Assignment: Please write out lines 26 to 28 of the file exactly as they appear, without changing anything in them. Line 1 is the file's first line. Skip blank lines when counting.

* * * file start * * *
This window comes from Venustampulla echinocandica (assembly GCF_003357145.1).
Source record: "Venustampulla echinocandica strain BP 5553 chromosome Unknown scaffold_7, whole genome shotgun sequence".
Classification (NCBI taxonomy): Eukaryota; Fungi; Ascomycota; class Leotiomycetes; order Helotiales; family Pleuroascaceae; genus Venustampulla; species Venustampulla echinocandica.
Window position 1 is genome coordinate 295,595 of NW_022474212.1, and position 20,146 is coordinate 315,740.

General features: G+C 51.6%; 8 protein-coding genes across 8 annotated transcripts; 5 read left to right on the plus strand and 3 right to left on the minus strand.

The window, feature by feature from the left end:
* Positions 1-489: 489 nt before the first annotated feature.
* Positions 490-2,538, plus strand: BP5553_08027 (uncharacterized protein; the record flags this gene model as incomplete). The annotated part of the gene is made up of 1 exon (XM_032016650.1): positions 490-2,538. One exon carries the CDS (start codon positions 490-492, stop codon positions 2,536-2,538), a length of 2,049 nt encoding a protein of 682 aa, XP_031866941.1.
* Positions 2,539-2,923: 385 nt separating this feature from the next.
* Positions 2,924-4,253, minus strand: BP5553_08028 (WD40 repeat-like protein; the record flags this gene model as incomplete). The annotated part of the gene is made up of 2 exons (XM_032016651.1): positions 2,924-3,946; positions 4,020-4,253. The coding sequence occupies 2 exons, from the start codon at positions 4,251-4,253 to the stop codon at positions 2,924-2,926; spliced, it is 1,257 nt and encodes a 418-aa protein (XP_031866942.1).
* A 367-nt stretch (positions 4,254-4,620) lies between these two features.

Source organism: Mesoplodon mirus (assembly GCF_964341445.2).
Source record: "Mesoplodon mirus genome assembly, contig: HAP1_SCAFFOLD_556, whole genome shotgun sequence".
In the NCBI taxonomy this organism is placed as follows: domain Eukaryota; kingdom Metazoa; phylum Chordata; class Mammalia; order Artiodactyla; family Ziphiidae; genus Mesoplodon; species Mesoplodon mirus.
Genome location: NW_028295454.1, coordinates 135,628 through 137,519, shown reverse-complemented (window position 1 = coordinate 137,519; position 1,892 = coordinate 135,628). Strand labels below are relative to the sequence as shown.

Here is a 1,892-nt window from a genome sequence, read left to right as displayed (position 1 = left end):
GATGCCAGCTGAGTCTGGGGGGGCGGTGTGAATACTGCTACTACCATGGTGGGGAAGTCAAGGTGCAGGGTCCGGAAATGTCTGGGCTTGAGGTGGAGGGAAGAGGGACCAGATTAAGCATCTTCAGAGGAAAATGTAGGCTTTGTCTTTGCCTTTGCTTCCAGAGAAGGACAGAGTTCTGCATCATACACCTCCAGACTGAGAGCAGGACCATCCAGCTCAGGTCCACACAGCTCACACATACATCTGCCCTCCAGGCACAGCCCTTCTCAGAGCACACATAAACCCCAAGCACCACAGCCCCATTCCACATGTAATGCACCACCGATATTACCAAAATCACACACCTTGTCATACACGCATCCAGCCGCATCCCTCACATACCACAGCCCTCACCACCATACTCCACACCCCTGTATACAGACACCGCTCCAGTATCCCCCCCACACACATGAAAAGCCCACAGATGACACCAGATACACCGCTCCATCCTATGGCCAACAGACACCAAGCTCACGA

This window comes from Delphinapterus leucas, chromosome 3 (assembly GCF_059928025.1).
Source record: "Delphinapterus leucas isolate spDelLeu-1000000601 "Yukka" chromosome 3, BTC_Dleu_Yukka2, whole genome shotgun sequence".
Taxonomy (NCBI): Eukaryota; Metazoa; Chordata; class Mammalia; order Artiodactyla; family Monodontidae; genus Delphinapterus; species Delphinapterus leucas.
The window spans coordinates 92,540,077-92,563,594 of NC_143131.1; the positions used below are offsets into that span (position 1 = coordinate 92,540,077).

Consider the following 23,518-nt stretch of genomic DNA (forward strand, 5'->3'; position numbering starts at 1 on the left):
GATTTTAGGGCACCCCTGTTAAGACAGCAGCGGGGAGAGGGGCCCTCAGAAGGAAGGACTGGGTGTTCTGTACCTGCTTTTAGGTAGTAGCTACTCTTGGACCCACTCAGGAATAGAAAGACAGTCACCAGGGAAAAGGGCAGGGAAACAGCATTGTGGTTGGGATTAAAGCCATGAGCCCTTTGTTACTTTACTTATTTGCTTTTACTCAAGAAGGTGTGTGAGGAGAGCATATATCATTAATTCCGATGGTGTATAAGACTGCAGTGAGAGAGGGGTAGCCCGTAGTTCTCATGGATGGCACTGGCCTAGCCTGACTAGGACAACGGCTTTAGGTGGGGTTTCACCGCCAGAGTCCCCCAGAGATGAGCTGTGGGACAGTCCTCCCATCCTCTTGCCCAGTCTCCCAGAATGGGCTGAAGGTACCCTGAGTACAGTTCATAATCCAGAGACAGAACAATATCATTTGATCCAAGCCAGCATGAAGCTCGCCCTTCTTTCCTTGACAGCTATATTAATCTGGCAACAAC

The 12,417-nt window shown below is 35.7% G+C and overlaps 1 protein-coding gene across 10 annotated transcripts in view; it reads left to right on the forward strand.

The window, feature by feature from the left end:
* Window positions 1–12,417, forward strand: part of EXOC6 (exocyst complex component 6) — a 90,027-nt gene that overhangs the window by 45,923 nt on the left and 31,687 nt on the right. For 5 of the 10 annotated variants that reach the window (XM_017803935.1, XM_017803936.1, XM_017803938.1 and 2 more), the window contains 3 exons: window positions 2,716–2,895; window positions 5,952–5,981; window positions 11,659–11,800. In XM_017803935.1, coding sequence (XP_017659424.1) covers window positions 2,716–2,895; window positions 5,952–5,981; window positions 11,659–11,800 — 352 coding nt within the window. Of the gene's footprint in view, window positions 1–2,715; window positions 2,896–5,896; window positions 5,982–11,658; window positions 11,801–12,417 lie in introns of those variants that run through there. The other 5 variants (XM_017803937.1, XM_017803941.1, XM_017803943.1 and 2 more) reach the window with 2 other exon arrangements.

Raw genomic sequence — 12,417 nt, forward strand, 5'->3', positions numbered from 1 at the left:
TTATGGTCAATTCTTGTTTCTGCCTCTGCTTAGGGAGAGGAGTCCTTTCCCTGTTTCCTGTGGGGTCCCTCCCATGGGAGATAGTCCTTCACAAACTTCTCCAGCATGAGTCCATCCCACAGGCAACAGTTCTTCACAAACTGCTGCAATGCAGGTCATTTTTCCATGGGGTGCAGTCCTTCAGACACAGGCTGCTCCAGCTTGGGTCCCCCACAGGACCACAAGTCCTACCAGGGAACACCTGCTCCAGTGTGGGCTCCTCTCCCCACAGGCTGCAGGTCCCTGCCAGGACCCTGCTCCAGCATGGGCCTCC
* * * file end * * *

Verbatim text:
* Window positions 1–12,417, forward strand: part of EXOC6 (exocyst complex component 6) — a 90,027-nt gene that overhangs the window by 45,923 nt on the left and 31,687 nt on the right. For 5 of the 10 annotated variants that reach the window (XM_017803935.1, XM_017803936.1, XM_017803938.1 and 2 more), the window contains 3 exons: window positions 2,716–2,895; window positions 5,952–5,981; window positions 11,659–11,800. In XM_017803935.1, coding sequence (XP_017659424.1) covers window positions 2,716–2,895; window positions 5,952–5,981; window positions 11,659–11,800 — 352 coding nt within the window. Of the gene's footprint in view, window positions 1–2,715; window positions 2,896–5,896; window positions 5,982–11,658; window positions 11,801–12,417 lie in introns of those variants that run through there. The other 5 variants (XM_017803937.1, XM_017803941.1, XM_017803943.1 and 2 more) reach the window with 2 other exon arrangements.

Raw genomic sequence — 12,417 nt, forward strand, 5'->3', positions numbered from 1 at the left:
TTATGGTCAATTCTTGTTTCTGCCTCTGCTTAGGGAGAGGAGTCCTTTCCCTGTTTCCTGTGGGGTCCCTCCCATGGGAGATAGTCCTTCACAAACTTCTCCAGCATGAGTCCATCCCACAGGCAACAGTTCTTCACAAACTGCTGCAATGCAGGTCATTTTTCCATGGGGTGCAGTCCTTCAGACACAGGCTGCTCCAGCTTGGGTCCCCCACAGGACCACAAGTCCTACCAGGGAACACCTGCTCCAGTGTGGGCTCCTCTCCCCACAGGCTGCAGGTCCCTGCCAGGACCCTGCTCCAGCATGGGCCTCC